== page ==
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 Understanding the effect of propofol and electrical cardioversion on the systolic blood pressure of emergency department patients with atrial fibrillation

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David R. Vinson1, Bory Kea2

 

1 The Permanente Medical Group and Kaiser Permanente Division of Research, Oakland, California, USA

 

2 Department of Emergency Medicine, Oregon Health and Science University, Portland, Oregon, USA

 

Corresponding Author: David R. Vinson, Email: drvinson@ucdavis.edu

 

© 2017 World Journal of Emergency Medicine

 

World J Emerg Med 2018;9(1):76–76

 

DOI: 10.5847/wjem.j.1920–8642.2018.01.014

 

Dear editor,

We read with pleasure the well-designed study by Butler et al of electrical cardioversion of emergency department patients with atrial fibrillation.[1] We appreciate their analysis of the distinctives of procedural sedation when employed for this indication. Understanding the dosing adjustments to propofol undertaken by their sedationists will help us more carefully evaluate our own approach to sedating patients undergoing electrical cardioversion of atrial fibrillation.

The greater incidence of hypotension in the cardioversion group in relation to the comparators (27.6% vs. 16.5%, P<0.001) despite the significantly lower doses of propofol and fentanyl deserves comment. The two cohorts were different in several ways. As the authors point out, the atrial fibrillation patients undergoing electrical cardioversion were older than their non-cardioversion counterparts and had a greater comorbidity burden. It is likely that attending these differences in clinical profiles were variations in pre-arrival pharmacotherapy, which may also have had a bearing on blood pressure responses to propofol administration and electrical cardioversion.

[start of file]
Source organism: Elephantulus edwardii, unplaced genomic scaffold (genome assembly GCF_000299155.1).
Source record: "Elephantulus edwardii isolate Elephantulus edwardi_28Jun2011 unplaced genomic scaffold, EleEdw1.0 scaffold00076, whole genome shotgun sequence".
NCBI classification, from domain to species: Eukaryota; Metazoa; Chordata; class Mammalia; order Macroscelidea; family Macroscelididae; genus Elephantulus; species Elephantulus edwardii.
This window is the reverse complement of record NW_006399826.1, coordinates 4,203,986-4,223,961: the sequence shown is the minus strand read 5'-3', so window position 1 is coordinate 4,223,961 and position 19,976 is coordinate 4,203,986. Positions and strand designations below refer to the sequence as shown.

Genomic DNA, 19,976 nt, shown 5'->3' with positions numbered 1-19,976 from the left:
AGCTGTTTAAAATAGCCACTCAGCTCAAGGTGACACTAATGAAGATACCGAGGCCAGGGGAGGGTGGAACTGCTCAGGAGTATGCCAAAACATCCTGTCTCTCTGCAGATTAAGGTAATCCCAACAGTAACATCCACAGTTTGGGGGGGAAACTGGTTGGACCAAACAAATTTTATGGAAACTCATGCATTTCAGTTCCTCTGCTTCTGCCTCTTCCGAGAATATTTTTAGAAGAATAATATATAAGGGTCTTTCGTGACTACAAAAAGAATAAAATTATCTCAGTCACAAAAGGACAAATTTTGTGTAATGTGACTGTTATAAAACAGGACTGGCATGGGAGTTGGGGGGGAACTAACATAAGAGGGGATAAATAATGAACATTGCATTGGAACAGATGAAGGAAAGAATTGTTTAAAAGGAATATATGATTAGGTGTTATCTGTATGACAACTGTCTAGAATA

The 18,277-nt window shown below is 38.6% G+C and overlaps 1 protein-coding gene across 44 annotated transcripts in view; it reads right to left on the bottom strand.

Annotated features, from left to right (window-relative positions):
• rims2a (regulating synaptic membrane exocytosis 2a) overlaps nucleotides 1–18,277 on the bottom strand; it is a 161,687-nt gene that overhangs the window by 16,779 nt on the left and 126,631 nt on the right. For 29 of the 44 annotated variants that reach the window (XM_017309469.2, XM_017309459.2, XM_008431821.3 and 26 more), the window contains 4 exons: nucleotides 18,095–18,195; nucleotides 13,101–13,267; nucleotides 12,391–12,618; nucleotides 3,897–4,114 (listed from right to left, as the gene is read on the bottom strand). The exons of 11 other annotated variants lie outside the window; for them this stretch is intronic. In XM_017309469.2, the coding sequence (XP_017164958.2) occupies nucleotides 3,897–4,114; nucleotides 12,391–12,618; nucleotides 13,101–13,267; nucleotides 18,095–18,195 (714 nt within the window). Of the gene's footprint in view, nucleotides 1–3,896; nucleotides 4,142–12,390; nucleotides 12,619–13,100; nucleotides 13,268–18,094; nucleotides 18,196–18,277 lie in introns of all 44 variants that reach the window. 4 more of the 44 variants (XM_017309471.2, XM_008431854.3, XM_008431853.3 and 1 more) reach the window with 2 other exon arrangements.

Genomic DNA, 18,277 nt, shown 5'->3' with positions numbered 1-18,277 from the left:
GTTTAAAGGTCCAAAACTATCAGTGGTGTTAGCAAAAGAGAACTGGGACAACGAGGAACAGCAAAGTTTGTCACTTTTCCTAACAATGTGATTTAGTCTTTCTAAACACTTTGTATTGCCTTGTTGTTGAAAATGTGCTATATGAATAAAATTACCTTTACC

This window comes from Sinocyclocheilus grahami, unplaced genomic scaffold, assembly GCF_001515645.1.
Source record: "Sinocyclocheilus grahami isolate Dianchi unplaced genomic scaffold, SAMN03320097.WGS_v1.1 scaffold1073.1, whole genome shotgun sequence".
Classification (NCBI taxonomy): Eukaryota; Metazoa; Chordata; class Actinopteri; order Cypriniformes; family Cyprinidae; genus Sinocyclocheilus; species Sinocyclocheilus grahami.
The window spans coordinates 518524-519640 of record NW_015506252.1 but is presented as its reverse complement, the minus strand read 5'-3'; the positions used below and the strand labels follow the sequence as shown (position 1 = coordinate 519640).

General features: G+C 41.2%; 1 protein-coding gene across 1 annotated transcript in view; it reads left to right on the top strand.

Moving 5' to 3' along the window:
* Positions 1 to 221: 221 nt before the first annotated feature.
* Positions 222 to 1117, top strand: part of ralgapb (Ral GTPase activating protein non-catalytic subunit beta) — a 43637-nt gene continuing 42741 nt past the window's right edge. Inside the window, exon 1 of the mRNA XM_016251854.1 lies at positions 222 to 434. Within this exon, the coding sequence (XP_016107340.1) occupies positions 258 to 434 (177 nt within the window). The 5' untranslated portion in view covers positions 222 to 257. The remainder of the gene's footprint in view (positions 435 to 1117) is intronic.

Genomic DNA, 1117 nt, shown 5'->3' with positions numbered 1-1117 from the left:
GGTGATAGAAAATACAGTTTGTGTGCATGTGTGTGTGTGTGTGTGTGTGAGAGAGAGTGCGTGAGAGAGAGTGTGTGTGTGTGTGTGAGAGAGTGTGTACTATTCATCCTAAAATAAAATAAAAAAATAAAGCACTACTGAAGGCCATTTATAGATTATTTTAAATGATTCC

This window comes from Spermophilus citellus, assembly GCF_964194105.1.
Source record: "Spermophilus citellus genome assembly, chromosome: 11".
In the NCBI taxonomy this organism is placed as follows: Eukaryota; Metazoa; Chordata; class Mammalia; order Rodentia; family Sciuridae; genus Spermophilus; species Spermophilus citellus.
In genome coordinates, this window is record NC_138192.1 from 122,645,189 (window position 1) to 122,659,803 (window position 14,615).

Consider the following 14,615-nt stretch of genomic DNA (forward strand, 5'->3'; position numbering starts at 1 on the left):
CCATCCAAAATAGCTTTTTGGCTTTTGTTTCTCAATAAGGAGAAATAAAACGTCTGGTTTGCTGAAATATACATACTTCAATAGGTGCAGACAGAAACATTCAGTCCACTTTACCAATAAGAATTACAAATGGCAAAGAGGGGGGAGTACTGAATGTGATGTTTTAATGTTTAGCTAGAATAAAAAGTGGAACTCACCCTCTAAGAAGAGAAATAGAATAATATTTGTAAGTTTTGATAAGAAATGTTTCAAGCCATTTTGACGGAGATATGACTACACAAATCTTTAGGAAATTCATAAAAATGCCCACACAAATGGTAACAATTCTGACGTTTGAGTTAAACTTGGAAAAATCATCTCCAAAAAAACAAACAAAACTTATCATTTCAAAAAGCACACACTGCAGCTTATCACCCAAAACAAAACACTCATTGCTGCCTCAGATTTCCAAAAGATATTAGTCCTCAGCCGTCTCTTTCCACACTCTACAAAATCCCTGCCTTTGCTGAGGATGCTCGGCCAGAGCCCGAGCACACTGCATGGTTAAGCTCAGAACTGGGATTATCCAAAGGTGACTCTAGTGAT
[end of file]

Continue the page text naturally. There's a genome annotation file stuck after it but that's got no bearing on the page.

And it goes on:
But there are several key pre-sedation variables missing from the analysis that would help us understand the context of the hypotension that developed during the patients' emergency department management. Many patients seeking emergency care for atrial fibrillation present with a rapid ventricular response. This alone may be associated with a lower systolic blood pressure, even before the administration of sedation medications. Moreover, this rapid ventricular response is often treated with atrial-ventricular nodal blockers, like nondihydropyridine calcium channel blockers and/or beta adrenergic blockers.[2,3] These medications can also reduce systolic blood pressure and may compound the vasoactive effects of sedation medications.[4,5] It would provide readers a more comprehensive picture of the associated risks of procedural sedation if the authors reported the following: (1) the presenting systolic blood pressures; (2) the pre-sedation rate-reduction medications received by their cardioversion cohort; and (3) an evaluation of the associations between rate-reduction medication reception and subsequent hypotension. This supplemental analysis will serve to enhance the impact of the study.

 

REFERENCES

1 Butler M, Froese P, Zed P, Kovacs G, MacKinley R, Magee K, et al. Emergency department procedural sedation for primary electrical cardioversion - a comparison with procedural sedations for other reasons. World J Emerg Med. 2017;8(3):165-9.

2 Stiell IG, Clement CM, Rowe BH, Brison RJ, Wyse DG, Birnie D, et al. Outcomes for emergency department patients with recent-onset atrial fibrillation and flutter treated in Canadian hospitals. Ann Emerg Med. 2017;69(5):562-71 e2.

3 Vinson DR, Hoehn T, Graber DJ, Williams TM. Managing emergency department patients with recent-onset atrial fibrillation. J Emerg Med. 2012;42(2):139-48.

4 Fromm C, Suau SJ, Cohen V, Likourezos A, Jellinek-Cohen S, Rose J, et al. Diltiazem vs. Metoprolol in the management of atrial fibrillation or flutter with rapid ventricular rate in the emergency department. J Emerg Med. 2015;49(2):175-82.

5 Hines MC, Reed BN, Ivaturi V, Bontempo LJ, Bond MC, Hayes BD. Diltiazem versus metoprolol for rate control in atrial fibrillation with rapid ventricular response in the emergency department. Am J Health Syst Pharm. 2016;73(24):2068-76.

Received September 9, 2017

Accepted after revision October 26, 2017

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